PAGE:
There is hardly any reason to treat these groups [Vinkovci-Samogyvar and Bell Beaker] as separate cultures.


Proto-Nagyrev from the Csepel Island burial site at Szigetszentmiklós-Üdülősor (Hungary):

I7040 (2500-2200 BC) 11-12 year-old female, mtDNA K1a4b

I7041 (2500-2200 BC) brother of I7043, y-dna R1b-M269, mtDNA H1b1

I7042 (2500-2200 BC) y-dna I2a1, mtDNA H

I7043 (2500-2200 BC) brother of I7041, y-dna R1b-L11xU106,P312, mtDNA H1b1

rms2
03-22-2018, 01:03 AM
I know no one is giving me any "thanks", but I got used to that back in 2006, when I was one of the very few arguing that R1b was Indo-European and not in the FC Ice Age Refuge.

alan
03-22-2018, 01:40 AM
I know no one is giving me any "thanks", but I got used to that back in 2006, when I was one of the very few arguing that R1b was Indo-European and not in the FC Ice Age Refuge.

I’m just glad there is no need to account for Iberian RC dates or look to an out of Iberia scenario of an elaborate into then out of Iberia type models. At least all we are debating now is which side of the Carpathians beaker developed on - that’s progress!

Dewsloth
03-22-2018, 03:08 AM
I know no one is giving me any "thanks", but I got used to that back in 2006, when I was one of the very few arguing that R1b was Indo-European and not in the FC Ice Age Refuge.

Don't mind me: I'm still just trying to understand it all. :lol:

R.Rocca
03-22-2018, 10:37 AM
I’m just glad there is no need to account for Iberian RC dates or look to an out of Iberia scenario of an elaborate into then out of Iberia type models. At least all we are debating now is which side of the Carpathians beaker developed on - that’s progress!

Speaking of not needing Iberian RC dates, I ran the oldest Dutch Bell Beaker through nMonte. His good preservation and being found at the lowest/oldest layer of the cemetery made him a pretty special find, so much so that archaeologists named him "Jan Van Oostwoud". He was buried in an east-west orientation, on his left side and in a crouched position under tumulus II. He is great fit for Germany Corded Ware with and additional 6.8% from the early non-steppe Alsacian Bell Beaker woman (I1392). Removing her, the non-Corded Ware ancestry preferred Globular Amphora over Iberian Bell Beakers with non steppe ancestry.

P312+ Beaker_The_Netherlands:I5748
2579–2233 calBCE (3945±55 BP, GrN-6650C)
De Tuithoorn, Oostwoud, Noord-Holland

[1] "distance%=2.3113"
CWC_Germany, 92.3%
Beaker_Central_Europe_no_steppe:I1392, 6.8%
Baltic_HG, 0.9%
Globular_Amphora, 0%
Vucedol, 0%

"distance%=2.3391"
CWC_Germany, 92.6%
Globular_Amphora, 7%
Baltic_HG, 0.4%
Vucedol, 0%
Beaker_Iberia_no_steppe, 0%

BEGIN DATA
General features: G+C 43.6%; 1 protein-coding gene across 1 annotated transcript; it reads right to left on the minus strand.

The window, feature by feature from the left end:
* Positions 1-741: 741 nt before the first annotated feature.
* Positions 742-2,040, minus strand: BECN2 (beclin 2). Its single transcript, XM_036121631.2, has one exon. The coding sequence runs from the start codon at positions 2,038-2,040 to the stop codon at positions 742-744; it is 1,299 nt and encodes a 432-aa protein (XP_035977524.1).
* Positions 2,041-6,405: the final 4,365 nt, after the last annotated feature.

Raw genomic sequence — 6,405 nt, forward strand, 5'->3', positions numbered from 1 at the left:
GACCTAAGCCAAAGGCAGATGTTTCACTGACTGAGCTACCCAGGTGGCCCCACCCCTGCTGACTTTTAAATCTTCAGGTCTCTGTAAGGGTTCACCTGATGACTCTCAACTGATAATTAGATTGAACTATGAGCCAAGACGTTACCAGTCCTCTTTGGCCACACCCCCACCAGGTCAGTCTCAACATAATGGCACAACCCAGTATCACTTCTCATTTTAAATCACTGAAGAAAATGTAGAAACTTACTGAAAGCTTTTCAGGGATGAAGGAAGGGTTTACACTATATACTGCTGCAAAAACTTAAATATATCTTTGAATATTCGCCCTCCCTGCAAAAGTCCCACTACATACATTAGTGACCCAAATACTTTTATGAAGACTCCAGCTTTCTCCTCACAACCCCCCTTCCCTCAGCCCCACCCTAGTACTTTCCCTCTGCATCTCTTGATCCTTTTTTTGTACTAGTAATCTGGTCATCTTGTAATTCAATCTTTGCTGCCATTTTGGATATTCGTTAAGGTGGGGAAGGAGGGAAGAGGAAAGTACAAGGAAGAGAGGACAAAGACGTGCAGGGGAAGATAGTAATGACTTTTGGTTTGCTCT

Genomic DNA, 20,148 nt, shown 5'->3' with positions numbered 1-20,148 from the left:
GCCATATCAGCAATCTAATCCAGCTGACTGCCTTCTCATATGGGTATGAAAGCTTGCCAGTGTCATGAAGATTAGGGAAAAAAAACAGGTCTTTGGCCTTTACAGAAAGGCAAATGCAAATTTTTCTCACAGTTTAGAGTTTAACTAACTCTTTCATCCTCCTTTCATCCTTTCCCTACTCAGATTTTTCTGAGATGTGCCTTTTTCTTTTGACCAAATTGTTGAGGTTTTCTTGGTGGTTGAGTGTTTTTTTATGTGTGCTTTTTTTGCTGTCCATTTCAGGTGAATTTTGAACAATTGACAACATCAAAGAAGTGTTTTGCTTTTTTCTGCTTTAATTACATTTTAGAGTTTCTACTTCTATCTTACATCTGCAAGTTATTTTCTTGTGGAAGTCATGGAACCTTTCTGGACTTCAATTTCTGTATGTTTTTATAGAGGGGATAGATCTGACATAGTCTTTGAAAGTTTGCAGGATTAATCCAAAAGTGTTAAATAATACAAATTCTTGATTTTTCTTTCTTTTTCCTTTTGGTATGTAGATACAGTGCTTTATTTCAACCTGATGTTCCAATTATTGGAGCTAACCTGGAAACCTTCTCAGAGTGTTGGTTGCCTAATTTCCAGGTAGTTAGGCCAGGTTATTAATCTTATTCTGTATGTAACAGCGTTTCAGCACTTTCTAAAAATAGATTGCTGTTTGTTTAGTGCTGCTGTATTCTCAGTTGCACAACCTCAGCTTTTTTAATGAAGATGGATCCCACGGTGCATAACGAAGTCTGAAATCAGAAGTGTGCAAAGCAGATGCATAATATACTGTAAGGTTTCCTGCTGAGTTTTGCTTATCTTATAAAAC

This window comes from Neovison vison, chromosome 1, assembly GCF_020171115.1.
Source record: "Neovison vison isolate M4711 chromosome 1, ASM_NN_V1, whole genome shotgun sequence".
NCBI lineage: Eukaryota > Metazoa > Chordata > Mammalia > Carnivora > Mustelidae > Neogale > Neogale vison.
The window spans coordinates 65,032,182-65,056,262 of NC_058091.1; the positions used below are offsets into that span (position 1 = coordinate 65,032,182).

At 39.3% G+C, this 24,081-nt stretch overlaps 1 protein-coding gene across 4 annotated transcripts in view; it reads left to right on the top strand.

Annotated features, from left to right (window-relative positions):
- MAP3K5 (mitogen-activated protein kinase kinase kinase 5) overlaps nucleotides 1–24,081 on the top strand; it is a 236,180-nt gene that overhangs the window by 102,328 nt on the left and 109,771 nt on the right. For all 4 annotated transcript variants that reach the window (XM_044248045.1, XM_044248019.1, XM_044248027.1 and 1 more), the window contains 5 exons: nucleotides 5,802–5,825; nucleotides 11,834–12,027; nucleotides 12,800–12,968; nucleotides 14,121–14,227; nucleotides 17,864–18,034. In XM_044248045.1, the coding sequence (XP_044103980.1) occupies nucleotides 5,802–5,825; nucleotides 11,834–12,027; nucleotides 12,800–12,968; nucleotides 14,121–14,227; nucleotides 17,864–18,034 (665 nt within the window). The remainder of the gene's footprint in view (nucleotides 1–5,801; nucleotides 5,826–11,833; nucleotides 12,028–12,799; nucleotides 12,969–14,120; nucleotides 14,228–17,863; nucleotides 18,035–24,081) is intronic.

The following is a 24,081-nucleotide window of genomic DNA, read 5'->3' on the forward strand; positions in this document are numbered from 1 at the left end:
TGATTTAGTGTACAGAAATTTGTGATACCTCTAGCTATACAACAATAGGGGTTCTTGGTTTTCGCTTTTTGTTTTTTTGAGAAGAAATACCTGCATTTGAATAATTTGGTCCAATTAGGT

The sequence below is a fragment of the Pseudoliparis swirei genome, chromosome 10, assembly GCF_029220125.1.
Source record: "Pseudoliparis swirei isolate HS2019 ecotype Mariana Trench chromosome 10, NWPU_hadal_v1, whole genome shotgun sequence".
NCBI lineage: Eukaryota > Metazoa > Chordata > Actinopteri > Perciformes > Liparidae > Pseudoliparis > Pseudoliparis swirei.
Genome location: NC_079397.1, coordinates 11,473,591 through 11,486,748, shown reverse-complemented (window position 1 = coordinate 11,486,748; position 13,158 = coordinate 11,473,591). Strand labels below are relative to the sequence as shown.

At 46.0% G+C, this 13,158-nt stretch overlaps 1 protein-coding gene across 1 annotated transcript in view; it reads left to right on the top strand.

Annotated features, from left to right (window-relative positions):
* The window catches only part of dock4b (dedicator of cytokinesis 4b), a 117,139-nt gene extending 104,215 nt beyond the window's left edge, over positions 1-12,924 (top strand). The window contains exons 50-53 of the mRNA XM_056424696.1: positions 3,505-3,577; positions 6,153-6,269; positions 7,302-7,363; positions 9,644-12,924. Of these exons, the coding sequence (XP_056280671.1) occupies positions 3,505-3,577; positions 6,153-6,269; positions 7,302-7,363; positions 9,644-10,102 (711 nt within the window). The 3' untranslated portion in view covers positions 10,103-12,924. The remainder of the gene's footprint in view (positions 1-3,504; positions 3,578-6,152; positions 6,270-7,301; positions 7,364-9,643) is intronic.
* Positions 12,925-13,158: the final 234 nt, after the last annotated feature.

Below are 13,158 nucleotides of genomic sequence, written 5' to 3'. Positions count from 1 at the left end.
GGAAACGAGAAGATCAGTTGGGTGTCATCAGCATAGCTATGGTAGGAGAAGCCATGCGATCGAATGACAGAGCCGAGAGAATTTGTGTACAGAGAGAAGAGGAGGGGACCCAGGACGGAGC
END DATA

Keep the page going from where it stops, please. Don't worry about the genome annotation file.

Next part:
I suspect Dutch Single Grave samples will be very similar to "Jan Van Oostwoud".

R.Rocca
03-22-2018, 11:18 AM
We can safely put Baden and its predecessor Protoboleraz to bed as far as having contributed to R1b:

Sample Culture Y-DNA
I2788 Protoboleraz_LCA G2a2b2a
I2789 Protoboleraz_LCA I2c
I2791 Protoboleraz_LCA I2c
I2366 Baden_LCA G2a2b2a1a1b1
I2367 Baden_LCA G2a2b2a1a
I2369 Baden_LCA G2a2b2a1a1c1a
I2371 Baden_LCA G2a2a
I2752 Baden_LCA I2a1
I2753 Baden_LCA I2a1a1
I2368 Baden_LCA G2a2b2a
I2754 Baden_LCA I2
I2755 Baden_LCA I

alan
03-22-2018, 04:44 PM
Speaking of not needing Iberian RC dates, I ran the oldest Dutch Bell Beaker through nMonte. His good preservation and being found at the lowest/oldest layer of the cemetery made him a pretty special find, so much so that archaeologists named him "Jan Van Oostwoud". He was buried in an east-west orientation, on his left side and in a crouched position under tumulus II. He is great fit for Germany Corded Ware with and additional 6.8% from the early non-steppe Alsacian Bell Beaker woman (I1392). Removing her, the non-Corded Ware ancestry preferred Globular Amphora over Iberian Bell Beakers with non steppe ancestry.

P312+ Beaker_The_Netherlands:I5748
2579–2233 calBCE (3945±55 BP, GrN-6650C)
De Tuithoorn, Oostwoud, Noord-Holland

[1] "distance%=2.3113"
CWC_Germany, 92.3%
Beaker_Central_Europe_no_steppe:I1392, 6.8%
Baltic_HG, 0.9%
Globular_Amphora, 0%
Vucedol, 0%

"distance%=2.3391"
CWC_Germany, 92.6%
Globular_Amphora, 7%
Baltic_HG, 0.4%
Vucedol, 0%
Beaker_Iberia_no_steppe, 0%

I suspect Dutch Single Grave samples will be very similar to "Jan Van Oostwoud".et a

The way I am viewing typical autosomal beaker dna is that there are only two options:

1. It developed after a Yamnaya like group that left the steppes then had a period of mixing with GAC/TRB types in north Central Europe in the period c. 2900/2800BC and 2550BC between the migration out the steppes and beaker emerging as a distinct culture.

2. The ancestors of beaker lived for a time in north-west forest steppe Ukraine mixing with GAC/TRB type farmers before they entered ‘Old Europe’ AND then did not mix with any Balkan/south Carpathian/ Danubian farmers.

The first option is essentially the northern route west (though the upper Tisza might be possible).The second option could be either the northern or Danube route but the latter route is possible only if they did not mix with local farmers throughout the period of their exit from the steppes until beaker arose. Not impossible but not the impression I get so far (exogamy seems v popular with steppe groups and L23 derived men so far).